Reaves was responding to questions I emailed about whether there is a maximum amount of time allowed for recess and whether FCPS had given principals and teachers new written directives about recess.

In the email she sent me October 22, Reaves said, “We instituted a new regulation that addresses recess.  Currently, School Board Regulation 3218.3 Section III.A.3.h states:

“h. Ensures physical education teachers provide no fewer than two instructional segments totaling a minimum of 60 minutes of instruction weekly for students in kindergarten through grade six. Two or more instructional segments totaling a minimum of 90 minutes is recommended. The Code of Virginia Section 22.1-253.13:1 requires a plan for physical fitness for all students of at least 150 minutes per week. Plans for 150 minutes of physical fitness must include 60 minutes of physical education and a minimum of 15 minutes of daily recess as required by 8VAC20-131-200. Remaining time needed to meet the Virginia requirements may be provided by additional physical education or recess.

“However, when elementary schedules were being constructed for this school year, a 20 minute minimum was communicated to principals. This was discussed at the School Board meeting June 26, 2014 – Regular Meeting No. 22-  Master Calendar Revision 2014-2015:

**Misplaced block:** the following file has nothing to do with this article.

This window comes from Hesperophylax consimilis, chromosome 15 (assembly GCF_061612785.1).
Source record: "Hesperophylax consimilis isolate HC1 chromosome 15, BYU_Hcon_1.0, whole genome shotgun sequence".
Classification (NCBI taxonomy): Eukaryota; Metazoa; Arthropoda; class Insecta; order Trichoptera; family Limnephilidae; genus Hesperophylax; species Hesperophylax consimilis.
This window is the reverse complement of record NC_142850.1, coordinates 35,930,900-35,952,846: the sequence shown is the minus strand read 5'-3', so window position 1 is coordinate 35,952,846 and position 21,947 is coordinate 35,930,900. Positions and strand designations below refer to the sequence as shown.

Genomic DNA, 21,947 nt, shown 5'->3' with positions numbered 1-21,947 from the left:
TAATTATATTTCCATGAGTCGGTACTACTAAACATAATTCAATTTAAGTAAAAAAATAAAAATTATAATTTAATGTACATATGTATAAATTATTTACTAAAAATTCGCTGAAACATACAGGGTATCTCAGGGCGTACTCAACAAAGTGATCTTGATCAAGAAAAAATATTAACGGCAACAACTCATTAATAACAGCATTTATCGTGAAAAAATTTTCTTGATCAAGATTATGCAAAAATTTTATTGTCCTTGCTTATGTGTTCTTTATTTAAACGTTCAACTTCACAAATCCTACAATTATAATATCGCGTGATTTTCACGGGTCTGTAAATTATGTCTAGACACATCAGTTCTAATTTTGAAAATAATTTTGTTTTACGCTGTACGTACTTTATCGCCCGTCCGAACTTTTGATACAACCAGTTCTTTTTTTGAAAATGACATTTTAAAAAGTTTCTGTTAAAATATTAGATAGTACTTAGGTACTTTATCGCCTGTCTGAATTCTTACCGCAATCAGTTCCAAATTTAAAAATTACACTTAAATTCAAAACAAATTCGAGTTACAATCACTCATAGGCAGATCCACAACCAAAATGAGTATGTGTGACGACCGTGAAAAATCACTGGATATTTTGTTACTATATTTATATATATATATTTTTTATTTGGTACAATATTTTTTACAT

The FCPS regulation is not precise when it says that the Code of Virginia requires a plan for physical fitness for all students of at least 150 minutes per week. Chapter 13.2 Standards of quality, includes the following provision

§ 22.1-253.13:1. Standard 1. Instructional programs supporting the Standards of Learning and other educational objectives….

D. Local school boards shall also implement the following:…

15. A program of physical fitness available to all students with a goal of at least 150 minutes per week on average during the regular school year. Such program may include any combination of (i) physical education classes, (ii) extracurricular athletics, or (iii) other programs and physical activities deemed appropriate by the local school board. Each local school board shall incorporate into its local wellness policy a goal for the implementation of such program during the regular school year.”

Even though the state “goal” of 150 minutes of physical fitness is not a strict requirement, I don’t understand why the FCPS regulation only calls for 15 minutes of daily recess. That would amount to 75 minutes per week. For the schools which offer only 60 minutes of P.E., the total amount of physical fitness provided by P.E. and recess would be only 135 minutes.